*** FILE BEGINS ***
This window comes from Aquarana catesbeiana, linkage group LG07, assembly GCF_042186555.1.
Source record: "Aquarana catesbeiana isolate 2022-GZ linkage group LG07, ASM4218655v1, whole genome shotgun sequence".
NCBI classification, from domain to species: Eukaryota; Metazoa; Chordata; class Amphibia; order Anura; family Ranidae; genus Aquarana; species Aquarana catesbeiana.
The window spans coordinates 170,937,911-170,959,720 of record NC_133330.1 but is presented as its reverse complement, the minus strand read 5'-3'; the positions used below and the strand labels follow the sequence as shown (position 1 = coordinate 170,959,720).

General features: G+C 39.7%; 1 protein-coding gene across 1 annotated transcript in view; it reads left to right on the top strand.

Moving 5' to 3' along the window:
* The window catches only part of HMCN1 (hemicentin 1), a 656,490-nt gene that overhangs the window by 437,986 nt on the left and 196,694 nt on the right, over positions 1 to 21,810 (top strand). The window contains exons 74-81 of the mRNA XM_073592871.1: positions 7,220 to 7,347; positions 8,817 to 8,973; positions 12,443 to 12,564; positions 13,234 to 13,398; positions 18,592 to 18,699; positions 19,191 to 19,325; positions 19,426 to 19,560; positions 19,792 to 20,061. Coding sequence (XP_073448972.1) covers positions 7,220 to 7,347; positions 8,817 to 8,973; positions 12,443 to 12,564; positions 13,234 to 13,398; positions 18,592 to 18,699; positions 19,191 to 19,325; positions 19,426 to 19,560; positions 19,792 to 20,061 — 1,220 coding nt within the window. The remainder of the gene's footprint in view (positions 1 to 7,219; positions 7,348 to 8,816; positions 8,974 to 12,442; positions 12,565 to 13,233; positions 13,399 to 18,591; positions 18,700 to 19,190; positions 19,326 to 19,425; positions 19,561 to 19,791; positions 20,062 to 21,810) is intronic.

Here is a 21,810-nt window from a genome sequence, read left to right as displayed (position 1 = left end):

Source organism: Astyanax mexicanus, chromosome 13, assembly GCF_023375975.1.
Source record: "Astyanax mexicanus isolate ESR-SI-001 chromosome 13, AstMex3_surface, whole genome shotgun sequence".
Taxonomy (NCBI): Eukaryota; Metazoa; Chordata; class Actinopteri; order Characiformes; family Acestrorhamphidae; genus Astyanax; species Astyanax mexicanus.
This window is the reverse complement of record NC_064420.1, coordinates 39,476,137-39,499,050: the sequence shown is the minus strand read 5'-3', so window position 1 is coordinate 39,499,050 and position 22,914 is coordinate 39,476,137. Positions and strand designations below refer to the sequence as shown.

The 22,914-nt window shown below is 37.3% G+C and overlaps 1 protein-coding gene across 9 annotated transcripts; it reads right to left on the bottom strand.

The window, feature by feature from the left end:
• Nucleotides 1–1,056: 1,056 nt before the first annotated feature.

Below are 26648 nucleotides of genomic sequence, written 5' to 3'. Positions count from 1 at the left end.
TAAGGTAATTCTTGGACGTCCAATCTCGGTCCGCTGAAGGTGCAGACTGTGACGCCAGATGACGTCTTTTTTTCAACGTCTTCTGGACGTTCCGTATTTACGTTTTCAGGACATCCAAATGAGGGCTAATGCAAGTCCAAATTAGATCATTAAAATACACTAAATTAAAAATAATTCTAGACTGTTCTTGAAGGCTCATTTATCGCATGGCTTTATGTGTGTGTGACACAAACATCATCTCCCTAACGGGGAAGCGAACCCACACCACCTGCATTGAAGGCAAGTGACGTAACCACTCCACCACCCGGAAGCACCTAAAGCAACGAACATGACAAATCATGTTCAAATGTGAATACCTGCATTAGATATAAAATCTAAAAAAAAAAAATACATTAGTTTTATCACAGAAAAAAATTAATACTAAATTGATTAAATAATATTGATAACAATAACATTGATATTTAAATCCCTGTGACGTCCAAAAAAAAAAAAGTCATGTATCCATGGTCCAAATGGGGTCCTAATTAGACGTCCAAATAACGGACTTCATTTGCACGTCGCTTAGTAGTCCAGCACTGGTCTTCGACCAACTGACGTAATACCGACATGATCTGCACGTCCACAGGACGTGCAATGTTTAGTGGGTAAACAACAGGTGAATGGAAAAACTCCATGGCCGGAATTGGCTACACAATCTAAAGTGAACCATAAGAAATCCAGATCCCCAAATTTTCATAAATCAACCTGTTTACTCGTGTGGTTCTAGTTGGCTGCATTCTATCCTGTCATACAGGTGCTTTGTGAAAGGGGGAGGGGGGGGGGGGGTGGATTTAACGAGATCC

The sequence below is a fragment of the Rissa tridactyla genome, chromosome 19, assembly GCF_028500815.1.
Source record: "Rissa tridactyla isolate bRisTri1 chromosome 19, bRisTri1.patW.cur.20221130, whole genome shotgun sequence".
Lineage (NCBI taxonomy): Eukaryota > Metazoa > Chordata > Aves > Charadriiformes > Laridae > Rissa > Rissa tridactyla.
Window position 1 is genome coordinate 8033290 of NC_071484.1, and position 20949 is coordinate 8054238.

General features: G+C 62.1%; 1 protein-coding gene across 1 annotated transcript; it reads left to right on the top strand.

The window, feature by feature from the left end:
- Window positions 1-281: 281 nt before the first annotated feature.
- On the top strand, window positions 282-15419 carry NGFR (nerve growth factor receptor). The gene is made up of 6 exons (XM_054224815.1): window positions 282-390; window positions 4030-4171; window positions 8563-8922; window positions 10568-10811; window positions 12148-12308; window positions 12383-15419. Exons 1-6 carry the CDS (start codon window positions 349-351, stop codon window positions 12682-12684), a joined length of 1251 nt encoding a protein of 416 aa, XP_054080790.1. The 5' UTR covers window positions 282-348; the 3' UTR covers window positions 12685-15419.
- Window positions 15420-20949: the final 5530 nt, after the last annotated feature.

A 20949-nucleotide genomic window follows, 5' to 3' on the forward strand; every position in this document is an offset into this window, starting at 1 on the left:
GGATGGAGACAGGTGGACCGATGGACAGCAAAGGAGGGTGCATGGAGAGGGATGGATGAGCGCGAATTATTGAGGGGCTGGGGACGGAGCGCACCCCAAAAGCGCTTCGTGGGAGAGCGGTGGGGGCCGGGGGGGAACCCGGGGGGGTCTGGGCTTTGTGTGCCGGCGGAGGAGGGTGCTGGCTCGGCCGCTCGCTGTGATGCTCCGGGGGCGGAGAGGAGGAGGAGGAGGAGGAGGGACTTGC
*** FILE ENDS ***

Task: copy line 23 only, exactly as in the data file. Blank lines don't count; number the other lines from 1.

The window, feature by feature from the left end: